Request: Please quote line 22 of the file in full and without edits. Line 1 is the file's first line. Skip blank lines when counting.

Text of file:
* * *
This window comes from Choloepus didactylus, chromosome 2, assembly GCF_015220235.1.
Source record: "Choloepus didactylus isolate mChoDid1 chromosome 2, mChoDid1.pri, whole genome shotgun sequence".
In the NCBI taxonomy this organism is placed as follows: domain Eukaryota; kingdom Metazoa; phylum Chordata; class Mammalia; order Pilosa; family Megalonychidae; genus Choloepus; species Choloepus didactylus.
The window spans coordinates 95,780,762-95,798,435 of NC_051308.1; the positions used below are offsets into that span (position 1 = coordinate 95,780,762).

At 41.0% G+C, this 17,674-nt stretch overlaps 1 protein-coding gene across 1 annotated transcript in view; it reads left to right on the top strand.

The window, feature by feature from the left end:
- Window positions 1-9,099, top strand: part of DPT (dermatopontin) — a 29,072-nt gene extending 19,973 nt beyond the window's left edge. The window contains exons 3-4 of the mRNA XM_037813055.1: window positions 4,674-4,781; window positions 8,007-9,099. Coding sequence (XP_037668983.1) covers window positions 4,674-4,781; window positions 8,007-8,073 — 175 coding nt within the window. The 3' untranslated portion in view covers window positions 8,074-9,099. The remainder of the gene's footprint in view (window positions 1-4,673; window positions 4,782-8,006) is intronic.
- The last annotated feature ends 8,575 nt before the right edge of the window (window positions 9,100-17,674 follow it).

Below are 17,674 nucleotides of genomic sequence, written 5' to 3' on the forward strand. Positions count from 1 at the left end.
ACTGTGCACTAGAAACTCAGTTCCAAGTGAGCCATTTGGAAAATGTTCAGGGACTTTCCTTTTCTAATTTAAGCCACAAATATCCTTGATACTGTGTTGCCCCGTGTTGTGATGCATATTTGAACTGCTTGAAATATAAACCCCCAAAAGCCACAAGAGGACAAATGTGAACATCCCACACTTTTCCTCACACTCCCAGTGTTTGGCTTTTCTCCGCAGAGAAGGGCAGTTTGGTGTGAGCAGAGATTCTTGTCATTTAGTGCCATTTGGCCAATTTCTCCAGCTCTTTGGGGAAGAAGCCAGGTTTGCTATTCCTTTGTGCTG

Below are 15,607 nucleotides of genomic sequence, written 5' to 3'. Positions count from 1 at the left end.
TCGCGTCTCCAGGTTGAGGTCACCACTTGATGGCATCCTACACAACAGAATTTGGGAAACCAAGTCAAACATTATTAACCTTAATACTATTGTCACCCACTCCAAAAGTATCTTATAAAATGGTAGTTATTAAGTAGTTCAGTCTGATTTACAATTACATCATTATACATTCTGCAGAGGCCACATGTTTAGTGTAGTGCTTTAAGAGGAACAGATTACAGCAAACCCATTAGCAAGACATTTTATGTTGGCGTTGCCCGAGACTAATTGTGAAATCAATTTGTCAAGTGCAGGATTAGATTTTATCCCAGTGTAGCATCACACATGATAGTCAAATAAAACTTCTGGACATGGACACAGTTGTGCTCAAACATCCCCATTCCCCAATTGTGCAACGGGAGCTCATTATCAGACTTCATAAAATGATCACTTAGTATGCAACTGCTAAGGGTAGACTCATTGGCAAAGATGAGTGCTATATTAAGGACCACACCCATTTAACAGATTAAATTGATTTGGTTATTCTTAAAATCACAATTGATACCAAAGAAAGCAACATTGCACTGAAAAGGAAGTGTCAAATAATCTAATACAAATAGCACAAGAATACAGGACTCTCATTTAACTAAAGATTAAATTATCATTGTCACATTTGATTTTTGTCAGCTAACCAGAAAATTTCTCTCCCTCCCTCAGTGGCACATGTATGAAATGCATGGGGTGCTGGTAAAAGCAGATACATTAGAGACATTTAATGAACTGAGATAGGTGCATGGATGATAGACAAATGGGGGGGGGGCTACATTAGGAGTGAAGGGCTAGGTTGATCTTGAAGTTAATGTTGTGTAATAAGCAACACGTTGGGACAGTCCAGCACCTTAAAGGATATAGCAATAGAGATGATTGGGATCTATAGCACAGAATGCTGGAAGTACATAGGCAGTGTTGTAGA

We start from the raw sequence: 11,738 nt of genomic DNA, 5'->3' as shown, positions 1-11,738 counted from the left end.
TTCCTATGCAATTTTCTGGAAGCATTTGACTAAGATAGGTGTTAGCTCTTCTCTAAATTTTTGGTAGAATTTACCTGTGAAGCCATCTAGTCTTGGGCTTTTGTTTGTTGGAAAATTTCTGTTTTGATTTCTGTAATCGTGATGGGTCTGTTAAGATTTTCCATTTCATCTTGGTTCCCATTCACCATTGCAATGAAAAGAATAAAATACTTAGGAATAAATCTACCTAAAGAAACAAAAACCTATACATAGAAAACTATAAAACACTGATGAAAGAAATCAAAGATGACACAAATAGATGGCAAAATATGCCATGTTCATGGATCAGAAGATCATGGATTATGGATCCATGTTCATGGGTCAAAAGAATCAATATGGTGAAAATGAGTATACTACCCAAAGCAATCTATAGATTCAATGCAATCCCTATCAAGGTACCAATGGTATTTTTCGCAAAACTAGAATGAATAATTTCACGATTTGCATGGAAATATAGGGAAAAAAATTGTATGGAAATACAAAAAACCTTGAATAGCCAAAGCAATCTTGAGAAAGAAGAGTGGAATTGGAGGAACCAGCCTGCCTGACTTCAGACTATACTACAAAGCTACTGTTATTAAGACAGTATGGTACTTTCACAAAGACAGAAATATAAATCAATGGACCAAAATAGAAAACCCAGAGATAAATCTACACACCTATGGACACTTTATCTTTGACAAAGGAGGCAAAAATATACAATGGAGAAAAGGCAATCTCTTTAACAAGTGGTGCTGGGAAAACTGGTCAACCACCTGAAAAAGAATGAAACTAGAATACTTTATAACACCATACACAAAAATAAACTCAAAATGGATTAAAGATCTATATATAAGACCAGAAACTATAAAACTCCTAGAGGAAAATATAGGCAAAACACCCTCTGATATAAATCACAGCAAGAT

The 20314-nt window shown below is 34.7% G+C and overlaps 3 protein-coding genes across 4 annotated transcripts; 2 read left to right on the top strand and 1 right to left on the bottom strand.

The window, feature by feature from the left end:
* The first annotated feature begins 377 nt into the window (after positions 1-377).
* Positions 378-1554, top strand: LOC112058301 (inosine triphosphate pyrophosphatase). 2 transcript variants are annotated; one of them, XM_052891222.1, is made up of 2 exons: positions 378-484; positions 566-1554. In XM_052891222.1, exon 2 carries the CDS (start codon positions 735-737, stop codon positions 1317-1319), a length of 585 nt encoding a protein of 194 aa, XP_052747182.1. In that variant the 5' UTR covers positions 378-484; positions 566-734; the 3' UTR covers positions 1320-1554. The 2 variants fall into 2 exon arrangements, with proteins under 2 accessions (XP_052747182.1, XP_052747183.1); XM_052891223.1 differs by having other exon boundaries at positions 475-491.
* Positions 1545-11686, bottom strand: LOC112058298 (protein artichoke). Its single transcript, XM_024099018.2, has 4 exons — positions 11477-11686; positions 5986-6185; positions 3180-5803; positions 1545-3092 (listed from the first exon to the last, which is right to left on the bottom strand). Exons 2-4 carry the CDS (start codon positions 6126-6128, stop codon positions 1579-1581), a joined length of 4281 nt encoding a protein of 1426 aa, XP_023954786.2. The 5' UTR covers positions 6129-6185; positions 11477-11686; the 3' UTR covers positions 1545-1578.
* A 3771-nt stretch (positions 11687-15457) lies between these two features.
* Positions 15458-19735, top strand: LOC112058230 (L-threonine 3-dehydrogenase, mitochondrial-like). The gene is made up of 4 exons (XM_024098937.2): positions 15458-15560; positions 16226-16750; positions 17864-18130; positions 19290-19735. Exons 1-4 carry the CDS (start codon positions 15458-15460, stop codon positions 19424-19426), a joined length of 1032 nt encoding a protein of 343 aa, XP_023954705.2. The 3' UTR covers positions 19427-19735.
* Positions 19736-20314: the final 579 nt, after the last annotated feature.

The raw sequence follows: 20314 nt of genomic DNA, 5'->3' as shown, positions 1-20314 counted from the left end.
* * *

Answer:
* Positions 19736-20314: the final 579 nt, after the last annotated feature.